Beate shares that her book is a clear guideline for women to know how to show up to be taken seriously. She covers equal and balanced concepts and shows that there is enough for everybody, and we can get along with each other.
“Women want to advance in their careers,” says Beate. “And so, a lot of the work that I do today, which is also strategic, is sharing a lot of my backdoor strategies on overcoming some of this nonsense men say to women, where they come up with a completely unrelated question. There’s nothing to do with you. But if you answer truthfully, then you’re going to look bad. And if you look bad, then you look like an idiot. And then they’ve just taken you out again. Staying in control of a conversation means recognizing when these curveballs are coming and deflecting them with humor and grace. Then get back to being unapologetically you. And so that’s one part that I talk about in the book a lot. I talk about what women are up against, with the paradoxes that we live in, how we are expected to look younger when we age, how we are expected to have children and pretend like we don’t have children, and how we feel bad about that. How the concept of equality is being misused as sameness. We are not the same as men. We are equal to men, but we’re not the same. And then, I have a concept called ego rhythm, which helps women figure out where they are in their rhythm of life and how to prioritize that. And how to understand that you cannot be perfect in all nine ego rhythms simultaneously. You have to set a priority, the main focus. And then you make that the guiding thought because the rhythm changes about every three to four years.”
Because, as women, we tend to strive for perfection, I ask Beate for recommendations to stop feeling overwhelmed.
“It’s really the discipline of your mindset and identifying the most important thing you’re dealing with today,” says Beate. “Asking, what is my priority for today? And not allowing catastrophic thinking is a process that has to kick in. Because our brain volunteers 100 thoughts to one bad thought, so if I say I’m such a loser, then my brain goes, oh, let me find some examples. Oh, remember when you were in the schoolyard, and then they did that? Yeah, you were a loser, then. Let me remind you of the other time you were a loser. Oh, you know, now that we’re talking losers, do you remember these other 60,000 instances? And so, you’re sitting there, and your mind is bombarding you with loser thoughts. And now you’re like, yep, that’s true. It’s no good. I’m going to shut the computer off. I’m going to play some stupid game, or I’m not going to do anything. And I’m just going to run away from my life because I’m a loser anyway. You have to have the discipline to stop yourself. You do that with a replacement of curiosity. So, I always come from the mental mindset of curiosity, like, isn’t that interesting? My brain is volunteering 16,000 loser thoughts. Wow, that is just astonishing. I found out that this is happening. I’m not falling for it, but it’s very interesting that I still do that. What can I do now to get out of that, right? Instead of allowing yourself to just fall into that self-pity mode of your brain wanting to tell you things because you had a fearful thought.”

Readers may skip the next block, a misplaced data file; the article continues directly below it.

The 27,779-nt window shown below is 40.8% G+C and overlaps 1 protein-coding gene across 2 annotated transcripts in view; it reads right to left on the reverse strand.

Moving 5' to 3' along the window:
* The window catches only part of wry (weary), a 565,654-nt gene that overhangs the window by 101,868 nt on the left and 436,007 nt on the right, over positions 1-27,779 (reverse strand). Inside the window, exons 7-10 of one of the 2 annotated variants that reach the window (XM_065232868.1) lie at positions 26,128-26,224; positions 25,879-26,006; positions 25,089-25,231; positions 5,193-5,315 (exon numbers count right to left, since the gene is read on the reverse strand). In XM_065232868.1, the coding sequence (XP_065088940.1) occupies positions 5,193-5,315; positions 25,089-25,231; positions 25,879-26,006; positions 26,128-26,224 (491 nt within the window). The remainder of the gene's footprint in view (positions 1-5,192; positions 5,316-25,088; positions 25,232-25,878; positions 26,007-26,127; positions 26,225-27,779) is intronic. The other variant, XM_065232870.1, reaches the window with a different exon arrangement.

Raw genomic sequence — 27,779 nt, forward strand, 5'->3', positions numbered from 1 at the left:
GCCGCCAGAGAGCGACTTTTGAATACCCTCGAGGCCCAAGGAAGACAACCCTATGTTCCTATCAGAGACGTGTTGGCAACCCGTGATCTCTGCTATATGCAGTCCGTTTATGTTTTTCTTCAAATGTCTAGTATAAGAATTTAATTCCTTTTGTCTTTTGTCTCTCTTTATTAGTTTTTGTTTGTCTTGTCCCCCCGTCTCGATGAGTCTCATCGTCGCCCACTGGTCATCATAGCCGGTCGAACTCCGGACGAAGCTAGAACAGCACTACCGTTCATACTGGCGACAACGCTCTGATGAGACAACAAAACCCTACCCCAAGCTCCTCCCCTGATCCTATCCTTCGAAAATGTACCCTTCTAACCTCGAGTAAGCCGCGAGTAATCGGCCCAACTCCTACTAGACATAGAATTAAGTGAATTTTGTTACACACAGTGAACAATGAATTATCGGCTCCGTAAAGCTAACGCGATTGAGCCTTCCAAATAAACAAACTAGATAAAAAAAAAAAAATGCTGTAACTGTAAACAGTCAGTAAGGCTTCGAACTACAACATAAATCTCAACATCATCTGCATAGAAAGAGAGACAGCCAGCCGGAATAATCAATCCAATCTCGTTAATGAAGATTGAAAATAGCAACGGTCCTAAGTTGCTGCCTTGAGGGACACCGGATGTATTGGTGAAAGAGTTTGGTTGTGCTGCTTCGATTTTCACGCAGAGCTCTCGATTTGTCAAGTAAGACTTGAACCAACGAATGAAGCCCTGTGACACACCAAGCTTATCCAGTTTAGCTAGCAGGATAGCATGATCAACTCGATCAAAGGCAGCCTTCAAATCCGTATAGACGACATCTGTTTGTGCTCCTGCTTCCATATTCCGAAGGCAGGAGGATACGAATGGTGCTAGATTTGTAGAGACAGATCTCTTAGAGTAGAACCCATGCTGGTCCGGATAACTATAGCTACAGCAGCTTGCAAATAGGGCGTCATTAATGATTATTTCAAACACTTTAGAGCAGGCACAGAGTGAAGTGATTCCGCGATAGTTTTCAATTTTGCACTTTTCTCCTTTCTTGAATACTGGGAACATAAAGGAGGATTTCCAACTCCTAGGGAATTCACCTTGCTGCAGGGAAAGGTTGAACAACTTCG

Throughout my conversation with Beate, mindset has been such an important theme. From the mindset to get out of $135,000 of debt and sell a company to Bill Gates in a multimillion-dollar deal, to the mindset around helping clients thrive, grow, and create clarity around the plans that are important to them. And to learn that Beate still works on her mindset every single day. I ask her where people can go to learn more about her story and her work. Beate suggests Instagram. She also shares airtightavatar.com for business owners. There she offers one of her foundational concepts of the Five Star Success Blueprint, which is how to figure out who your ideal client is. And finally, to reach out to her at BC@beatechelette.com as she loves to hear from people directly.
With that goal achievers, keep celebrating your weekly wins, noting your lessons learned and identifying your priorities for next week so you can consistently pursue progress in the direction of your goals.